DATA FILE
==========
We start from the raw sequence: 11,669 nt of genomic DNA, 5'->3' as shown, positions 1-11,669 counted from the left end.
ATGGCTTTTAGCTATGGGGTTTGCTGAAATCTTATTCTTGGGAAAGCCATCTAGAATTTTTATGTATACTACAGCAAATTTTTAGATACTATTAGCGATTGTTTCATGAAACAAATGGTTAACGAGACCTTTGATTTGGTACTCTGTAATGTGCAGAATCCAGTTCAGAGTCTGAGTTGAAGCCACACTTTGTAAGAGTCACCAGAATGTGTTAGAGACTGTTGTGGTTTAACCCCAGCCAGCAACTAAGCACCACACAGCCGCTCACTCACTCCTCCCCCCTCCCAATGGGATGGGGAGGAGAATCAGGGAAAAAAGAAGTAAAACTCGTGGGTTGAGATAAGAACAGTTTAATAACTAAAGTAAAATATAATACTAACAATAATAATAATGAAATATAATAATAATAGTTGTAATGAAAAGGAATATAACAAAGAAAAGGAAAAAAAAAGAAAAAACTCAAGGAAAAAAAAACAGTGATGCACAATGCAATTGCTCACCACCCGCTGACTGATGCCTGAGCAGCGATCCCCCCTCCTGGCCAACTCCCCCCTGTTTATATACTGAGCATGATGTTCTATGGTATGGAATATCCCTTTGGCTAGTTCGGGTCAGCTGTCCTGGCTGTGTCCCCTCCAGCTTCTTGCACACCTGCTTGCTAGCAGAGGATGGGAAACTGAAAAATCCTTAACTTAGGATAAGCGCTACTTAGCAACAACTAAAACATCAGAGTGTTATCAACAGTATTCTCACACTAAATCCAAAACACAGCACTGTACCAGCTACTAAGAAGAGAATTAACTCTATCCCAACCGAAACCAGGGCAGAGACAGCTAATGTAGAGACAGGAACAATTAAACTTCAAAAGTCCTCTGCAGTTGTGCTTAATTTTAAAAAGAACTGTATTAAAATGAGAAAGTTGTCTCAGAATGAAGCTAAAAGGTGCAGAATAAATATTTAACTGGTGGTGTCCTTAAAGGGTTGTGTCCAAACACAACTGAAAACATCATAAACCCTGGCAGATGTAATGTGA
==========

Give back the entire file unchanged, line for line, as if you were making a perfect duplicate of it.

We start from the raw sequence: 11,669 nt of genomic DNA, 5'->3' as shown, positions 1-11,669 counted from the left end.
ATGGCTTTTAGCTATGGGGTTTGCTGAAATCTTATTCTTGGGAAAGCCATCTAGAATTTTTATGTATACTACAGCAAATTTTTAGATACTATTAGCGATTGTTTCATGAAACAAATGGTTAACGAGACCTTTGATTTGGTACTCTGTAATGTGCAGAATCCAGTTCAGAGTCTGAGTTGAAGCCACACTTTGTAAGAGTCACCAGAATGTGTTAGAGACTGTTGTGGTTTAACCCCAGCCAGCAACTAAGCACCACACAGCCGCTCACTCACTCCTCCCCCCTCCCAATGGGATGGGGAGGAGAATCAGGGAAAAAAGAAGTAAAACTCGTGGGTTGAGATAAGAACAGTTTAATAACTAAAGTAAAATATAATACTAACAATAATAATAATGAAATATAATAATAATAGTTGTAATGAAAAGGAATATAACAAAGAAAAGGAAAAAAAAAGAAAAAACTCAAGGAAAAAAAAACAGTGATGCACAATGCAATTGCTCACCACCCGCTGACTGATGCCTGAGCAGCGATCCCCCCTCCTGGCCAACTCCCCCCTGTTTATATACTGAGCATGATGTTCTATGGTATGGAATATCCCTTTGGCTAGTTCGGGTCAGCTGTCCTGGCTGTGTCCCCTCCAGCTTCTTGCACACCTGCTTGCTAGCAGAGGATGGGAAACTGAAAAATCCTTAACTTAGGATAAGCGCTACTTAGCAACAACTAAAACATCAGAGTGTTATCAACAGTATTCTCACACTAAATCCAAAACACAGCACTGTACCAGCTACTAAGAAGAGAATTAACTCTATCCCAACCGAAACCAGGGCAGAGACAGCTAATGTAGAGACAGGAACAATTAAACTTCAAAAGTCCTCTGCAGTTGTGCTTAATTTTAAAAAGAACTGTATTAAAATGAGAAAGTTGTCTCAGAATGAAGCTAAAAGGTGCAGAATAAATATTTAACTGGTGGTGTCCTTAAAGGGTTGTGTCCAAACACAACTGAAAACATCATAAACCCTGGCAGATGTAATGTGA